The Goldfinch by Donna Tartt 

The Goldfinch was the first Donna Tartt book Deborah our Managing Director read, she says she: “soon realised what all the fuss was about. So readable, so beautifully constructed, it sweeps you up into the world of thirteen-year-old Theo Decker. He survives a bombing in an art museum where his mother dies and his life begins to dislocate. As Theo leaves the museum he steals a painting of a goldfinch and so his life of crime begins. That decision to take the painting impacts every bad decision he makes and draws him into a criminal underworld. From Manhattan high society to the suburbs of Vegas, to a Lower East Side drug den to the charming streets of snowy Amsterdam, the descriptions are stunning and in spite of its 864 pages (one of the longest books I’ve ever read cover to cover), I loved it." The Goldfinch was chosen by our LoveReading review panel members as one of their best reads in 2014 and is being released as a film during 2019.

The Expatriates by Janice Y. K. Lee

I first read The Expatriates by Janice Y. K. Lee in 2016 and chose it as one of our LoveReading books of the year. Nicole Kidman is an executive producer so after the popularity of the adaptation of ‘Big Little Lies’ by Liane Moriarty, there are big hopes for this. This is where I admit that I haven’t been able to watch ‘Big Little Lies’ yet, despite the fabulous reviews. It was one of my books of the year in 2014 (then known as Little Lies), and I feel that I need a little more space before I step into the show. The Expatriates is set in Hong Kong and the mix of East and West acts as a vibrant backdrop to the intimate story of three women. The writing is just exquisite, exploring identity, grief, and through a fluttering of possibilities, feelings are thoroughly provoked. The Expatriates can be seen on Amazon later on in 2019.

His Dark Materials by Philip Pullman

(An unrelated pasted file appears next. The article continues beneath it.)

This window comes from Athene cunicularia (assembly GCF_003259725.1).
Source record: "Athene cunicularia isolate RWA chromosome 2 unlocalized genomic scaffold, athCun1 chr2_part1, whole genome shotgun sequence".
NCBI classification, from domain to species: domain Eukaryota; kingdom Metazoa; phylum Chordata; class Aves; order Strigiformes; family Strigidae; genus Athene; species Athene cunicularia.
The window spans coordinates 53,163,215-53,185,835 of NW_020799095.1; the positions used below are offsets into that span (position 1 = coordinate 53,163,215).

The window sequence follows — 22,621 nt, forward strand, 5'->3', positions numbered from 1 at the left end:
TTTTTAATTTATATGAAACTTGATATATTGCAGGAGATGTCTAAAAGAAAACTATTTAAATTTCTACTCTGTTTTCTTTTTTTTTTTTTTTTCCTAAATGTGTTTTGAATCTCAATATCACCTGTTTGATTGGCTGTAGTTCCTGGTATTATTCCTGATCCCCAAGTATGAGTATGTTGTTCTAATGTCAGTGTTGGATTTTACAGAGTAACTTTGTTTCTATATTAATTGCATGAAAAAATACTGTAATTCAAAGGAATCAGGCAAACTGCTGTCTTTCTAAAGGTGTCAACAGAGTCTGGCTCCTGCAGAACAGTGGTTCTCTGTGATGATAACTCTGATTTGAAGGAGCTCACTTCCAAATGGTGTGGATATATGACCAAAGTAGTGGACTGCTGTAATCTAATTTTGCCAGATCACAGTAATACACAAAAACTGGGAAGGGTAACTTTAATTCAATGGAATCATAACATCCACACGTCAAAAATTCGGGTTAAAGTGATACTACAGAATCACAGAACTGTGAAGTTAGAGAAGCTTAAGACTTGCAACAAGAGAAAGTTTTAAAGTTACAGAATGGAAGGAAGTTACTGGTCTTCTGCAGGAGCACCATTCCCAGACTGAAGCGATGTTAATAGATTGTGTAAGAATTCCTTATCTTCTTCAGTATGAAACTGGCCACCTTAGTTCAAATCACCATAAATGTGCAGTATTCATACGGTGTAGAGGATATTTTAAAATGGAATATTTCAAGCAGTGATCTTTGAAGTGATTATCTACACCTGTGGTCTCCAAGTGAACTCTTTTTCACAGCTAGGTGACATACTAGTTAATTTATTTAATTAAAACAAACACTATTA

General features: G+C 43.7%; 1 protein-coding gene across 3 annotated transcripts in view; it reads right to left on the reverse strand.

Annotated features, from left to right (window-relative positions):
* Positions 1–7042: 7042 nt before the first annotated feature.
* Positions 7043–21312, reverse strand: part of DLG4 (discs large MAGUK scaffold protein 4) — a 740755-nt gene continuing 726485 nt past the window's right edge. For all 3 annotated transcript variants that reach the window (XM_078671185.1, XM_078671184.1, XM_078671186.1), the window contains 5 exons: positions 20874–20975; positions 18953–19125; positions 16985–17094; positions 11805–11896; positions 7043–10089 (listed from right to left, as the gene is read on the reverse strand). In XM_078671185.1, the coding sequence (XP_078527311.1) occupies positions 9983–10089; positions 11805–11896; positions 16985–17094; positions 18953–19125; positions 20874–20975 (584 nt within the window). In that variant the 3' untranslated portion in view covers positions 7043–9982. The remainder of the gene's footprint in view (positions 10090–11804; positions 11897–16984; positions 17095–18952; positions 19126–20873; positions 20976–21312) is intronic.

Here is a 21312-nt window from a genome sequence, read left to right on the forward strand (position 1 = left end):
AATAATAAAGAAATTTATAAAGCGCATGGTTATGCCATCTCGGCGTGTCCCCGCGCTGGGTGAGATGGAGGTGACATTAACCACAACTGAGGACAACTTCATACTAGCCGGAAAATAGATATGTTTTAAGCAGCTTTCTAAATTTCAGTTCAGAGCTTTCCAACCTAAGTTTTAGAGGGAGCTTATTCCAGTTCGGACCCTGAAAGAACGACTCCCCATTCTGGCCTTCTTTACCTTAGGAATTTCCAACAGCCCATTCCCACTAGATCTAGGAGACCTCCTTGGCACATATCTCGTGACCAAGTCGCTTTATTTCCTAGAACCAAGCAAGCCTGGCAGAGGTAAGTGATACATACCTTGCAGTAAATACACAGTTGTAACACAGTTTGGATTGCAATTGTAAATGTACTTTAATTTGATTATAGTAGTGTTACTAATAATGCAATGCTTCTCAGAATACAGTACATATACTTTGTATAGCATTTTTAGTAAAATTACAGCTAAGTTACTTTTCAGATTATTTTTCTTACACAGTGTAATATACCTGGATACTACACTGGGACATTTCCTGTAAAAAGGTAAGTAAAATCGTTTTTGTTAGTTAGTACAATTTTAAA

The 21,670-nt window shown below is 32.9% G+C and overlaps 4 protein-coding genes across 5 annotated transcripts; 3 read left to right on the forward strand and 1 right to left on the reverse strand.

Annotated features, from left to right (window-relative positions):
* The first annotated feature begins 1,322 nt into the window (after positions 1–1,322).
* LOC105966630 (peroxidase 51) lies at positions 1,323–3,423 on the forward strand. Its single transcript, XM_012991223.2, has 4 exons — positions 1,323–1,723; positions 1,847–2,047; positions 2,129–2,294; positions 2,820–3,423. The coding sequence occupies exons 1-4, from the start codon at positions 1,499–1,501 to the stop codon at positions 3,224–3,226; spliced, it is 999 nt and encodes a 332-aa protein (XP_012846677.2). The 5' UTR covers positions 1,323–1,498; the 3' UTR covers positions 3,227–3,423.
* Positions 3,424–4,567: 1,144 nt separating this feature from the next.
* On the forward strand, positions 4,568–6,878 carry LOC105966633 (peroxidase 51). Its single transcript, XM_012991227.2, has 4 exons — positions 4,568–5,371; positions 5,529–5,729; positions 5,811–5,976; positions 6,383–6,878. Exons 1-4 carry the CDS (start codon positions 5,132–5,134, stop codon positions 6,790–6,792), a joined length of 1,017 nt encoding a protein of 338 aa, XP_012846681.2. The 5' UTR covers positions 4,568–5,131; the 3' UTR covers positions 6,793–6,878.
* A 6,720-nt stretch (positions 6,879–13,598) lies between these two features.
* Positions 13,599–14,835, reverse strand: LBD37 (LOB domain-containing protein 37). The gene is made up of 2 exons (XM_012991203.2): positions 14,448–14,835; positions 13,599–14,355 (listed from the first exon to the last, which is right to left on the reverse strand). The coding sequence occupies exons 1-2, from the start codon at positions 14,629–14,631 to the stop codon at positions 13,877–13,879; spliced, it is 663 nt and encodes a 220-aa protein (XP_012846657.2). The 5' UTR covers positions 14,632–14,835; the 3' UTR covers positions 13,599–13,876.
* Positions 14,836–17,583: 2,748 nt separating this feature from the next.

Chat to anyone who has read this trilogy and you enter into an interesting discussion. The trilogy works as a cohesive whole, yet each book takes a different direction, and the final book really pulls, pushes, almost pummels thoughts. I have read all three and Northern Lights remains a favourite. Deborah has also read the trilogy. She says: "I first met the spirited Lyra and her daemon Pantalaimon almost 20 years ago, after reading about Northern Lights in a 'top books of all time' list. I was totally hooked by her other-worldly adventures in her alternative but also familiar universe. I want my own daemon...and spent the entire book wondering about its name and how my sidekick would manifest itself. Pullman is an exquisite story-teller and you can’t help be absorbed by Lyra and her terrifying quest even though you are left dangling at the end of the book. But don’t despair, you have the other two books in the trilogy The Amber Spyglass and The Subtle Knife. What joy!” There isn’t a confirmed date for the TV show yet, however it is meant to air late in 2019 and the trailer looks amazing. Deborah has also seen the trailer: "Ooh my giddy aunt, I’ve just seen the trailer to His Dark Materials and I’m a little bit excited. Ruth Wilson, James McAvoy...that’s grabbed my attention. I wasn’t too bothered about it especially after the damp squib that was the previous film adaptation, 'The Golden Compass'. This was a 2007 fantasy adventure film based on Northern Lights, the first novel in Philip Pullman's trilogy His Dark Materials. Again I had high hopes after adoring the books (and it starred Daniel Craig, Nicole Kidman and Sir Ian McKellan) but it panned and no sequel was ever greenlit. So, come on BBC, knock it out of the park please!"